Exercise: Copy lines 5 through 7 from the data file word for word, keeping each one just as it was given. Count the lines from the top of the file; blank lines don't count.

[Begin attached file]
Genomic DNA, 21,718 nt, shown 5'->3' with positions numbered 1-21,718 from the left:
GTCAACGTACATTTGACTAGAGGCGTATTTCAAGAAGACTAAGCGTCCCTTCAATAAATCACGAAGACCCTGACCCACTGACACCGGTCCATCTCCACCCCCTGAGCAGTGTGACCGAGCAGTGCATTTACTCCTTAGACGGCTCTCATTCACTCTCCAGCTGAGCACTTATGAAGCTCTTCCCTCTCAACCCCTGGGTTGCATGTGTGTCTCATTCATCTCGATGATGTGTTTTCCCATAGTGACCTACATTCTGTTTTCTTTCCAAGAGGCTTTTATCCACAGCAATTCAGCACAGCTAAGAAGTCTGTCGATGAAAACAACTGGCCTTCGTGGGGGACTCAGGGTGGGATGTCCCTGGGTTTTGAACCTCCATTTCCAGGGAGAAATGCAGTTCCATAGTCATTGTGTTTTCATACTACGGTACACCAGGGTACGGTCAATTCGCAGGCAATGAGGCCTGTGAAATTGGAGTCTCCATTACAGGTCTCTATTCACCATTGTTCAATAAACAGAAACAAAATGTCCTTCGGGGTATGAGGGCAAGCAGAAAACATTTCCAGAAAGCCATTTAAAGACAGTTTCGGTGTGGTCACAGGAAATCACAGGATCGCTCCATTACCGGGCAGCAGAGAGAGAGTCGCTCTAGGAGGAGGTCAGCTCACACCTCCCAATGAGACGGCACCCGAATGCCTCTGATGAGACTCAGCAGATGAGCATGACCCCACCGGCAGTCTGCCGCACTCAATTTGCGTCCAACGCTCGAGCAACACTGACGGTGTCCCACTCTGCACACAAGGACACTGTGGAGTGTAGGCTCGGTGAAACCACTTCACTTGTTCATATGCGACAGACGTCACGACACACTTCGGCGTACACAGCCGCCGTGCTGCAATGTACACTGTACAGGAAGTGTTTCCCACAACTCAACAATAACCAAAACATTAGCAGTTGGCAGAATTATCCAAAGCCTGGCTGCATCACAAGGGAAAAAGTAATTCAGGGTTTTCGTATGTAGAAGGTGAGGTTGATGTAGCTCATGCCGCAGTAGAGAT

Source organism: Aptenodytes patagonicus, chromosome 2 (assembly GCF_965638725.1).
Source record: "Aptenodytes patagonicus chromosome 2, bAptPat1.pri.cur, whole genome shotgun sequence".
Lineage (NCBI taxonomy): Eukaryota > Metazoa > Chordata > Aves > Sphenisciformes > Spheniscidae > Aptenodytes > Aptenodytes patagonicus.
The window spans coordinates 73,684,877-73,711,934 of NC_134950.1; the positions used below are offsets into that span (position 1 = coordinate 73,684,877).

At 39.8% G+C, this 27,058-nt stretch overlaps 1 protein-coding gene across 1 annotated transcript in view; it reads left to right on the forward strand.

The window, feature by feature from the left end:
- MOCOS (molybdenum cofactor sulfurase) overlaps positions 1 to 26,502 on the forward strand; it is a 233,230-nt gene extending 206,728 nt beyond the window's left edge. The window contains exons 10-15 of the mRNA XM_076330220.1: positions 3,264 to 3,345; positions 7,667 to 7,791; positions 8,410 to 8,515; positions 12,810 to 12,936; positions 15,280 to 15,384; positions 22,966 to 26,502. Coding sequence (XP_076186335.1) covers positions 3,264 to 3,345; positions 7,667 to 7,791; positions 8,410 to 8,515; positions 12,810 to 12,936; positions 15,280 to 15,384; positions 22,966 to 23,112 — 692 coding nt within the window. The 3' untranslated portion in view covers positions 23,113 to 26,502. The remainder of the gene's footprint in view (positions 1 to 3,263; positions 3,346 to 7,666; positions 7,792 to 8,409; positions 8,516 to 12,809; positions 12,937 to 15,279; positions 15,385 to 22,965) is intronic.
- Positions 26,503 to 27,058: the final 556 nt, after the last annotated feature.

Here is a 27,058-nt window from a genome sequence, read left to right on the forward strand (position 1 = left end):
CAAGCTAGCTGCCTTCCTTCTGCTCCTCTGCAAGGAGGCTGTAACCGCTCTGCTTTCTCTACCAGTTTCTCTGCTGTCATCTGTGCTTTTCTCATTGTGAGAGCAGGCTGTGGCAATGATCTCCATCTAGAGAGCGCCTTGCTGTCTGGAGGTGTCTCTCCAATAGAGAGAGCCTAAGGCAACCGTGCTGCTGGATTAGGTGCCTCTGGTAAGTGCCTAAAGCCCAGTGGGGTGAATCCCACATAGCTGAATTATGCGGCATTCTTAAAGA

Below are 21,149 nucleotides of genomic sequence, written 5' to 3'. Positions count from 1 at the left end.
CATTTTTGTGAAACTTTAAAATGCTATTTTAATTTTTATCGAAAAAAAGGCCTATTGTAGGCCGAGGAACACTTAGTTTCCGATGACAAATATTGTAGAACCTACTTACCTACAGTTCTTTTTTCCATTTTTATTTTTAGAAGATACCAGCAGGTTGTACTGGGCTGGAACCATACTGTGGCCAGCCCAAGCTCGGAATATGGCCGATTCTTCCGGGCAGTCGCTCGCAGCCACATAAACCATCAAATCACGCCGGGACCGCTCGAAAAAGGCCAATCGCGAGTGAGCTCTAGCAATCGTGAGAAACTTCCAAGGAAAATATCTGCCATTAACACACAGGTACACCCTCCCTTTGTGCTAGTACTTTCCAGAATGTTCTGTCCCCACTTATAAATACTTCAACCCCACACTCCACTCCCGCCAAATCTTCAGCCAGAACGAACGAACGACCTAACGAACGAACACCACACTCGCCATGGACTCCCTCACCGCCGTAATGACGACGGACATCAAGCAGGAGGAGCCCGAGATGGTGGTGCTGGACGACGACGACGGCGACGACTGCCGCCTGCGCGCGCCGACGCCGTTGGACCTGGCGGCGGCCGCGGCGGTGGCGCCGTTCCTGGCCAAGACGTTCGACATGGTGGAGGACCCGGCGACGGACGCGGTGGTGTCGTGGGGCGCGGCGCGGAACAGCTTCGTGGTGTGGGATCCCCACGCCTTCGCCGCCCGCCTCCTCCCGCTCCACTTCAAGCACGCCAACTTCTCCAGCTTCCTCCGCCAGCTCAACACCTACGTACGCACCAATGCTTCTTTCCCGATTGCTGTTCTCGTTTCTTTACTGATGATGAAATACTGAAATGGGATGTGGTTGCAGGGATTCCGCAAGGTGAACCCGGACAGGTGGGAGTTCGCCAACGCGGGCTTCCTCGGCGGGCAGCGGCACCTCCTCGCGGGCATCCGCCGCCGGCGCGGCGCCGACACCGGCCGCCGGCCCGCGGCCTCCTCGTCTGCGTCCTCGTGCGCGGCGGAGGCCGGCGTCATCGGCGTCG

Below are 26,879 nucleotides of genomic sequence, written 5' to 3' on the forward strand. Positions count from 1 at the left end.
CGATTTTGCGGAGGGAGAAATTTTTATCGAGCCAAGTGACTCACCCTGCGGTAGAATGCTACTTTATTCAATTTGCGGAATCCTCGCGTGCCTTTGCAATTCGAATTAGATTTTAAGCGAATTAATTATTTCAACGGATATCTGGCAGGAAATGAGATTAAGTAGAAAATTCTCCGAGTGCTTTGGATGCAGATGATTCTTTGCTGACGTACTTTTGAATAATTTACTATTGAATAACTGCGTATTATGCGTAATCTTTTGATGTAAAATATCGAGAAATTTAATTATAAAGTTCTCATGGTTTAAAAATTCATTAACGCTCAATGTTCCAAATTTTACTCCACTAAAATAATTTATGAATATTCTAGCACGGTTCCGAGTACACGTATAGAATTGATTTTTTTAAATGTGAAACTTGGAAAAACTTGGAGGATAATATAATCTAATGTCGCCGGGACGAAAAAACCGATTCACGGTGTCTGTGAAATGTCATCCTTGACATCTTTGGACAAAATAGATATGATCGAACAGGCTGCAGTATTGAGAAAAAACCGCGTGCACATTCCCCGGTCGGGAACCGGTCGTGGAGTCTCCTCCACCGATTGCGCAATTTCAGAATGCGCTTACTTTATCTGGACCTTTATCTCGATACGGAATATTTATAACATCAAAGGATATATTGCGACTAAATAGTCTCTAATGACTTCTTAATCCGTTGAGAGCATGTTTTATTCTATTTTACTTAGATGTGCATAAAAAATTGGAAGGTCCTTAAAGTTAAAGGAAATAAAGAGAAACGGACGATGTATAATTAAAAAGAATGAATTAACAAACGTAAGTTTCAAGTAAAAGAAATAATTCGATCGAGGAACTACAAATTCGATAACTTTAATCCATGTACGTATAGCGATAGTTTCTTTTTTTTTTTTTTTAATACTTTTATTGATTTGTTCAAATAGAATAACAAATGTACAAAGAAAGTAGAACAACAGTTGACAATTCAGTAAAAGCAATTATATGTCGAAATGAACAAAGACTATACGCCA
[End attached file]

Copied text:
Lineage (NCBI taxonomy): Eukaryota > Metazoa > Chordata > Aves > Sphenisciformes > Spheniscidae > Aptenodytes > Aptenodytes patagonicus.
The window spans coordinates 73,684,877-73,711,934 of NC_134950.1; the positions used below are offsets into that span (position 1 = coordinate 73,684,877).

At 39.8% G+C, this 27,058-nt stretch overlaps 1 protein-coding gene across 1 annotated transcript in view; it reads left to right on the forward strand.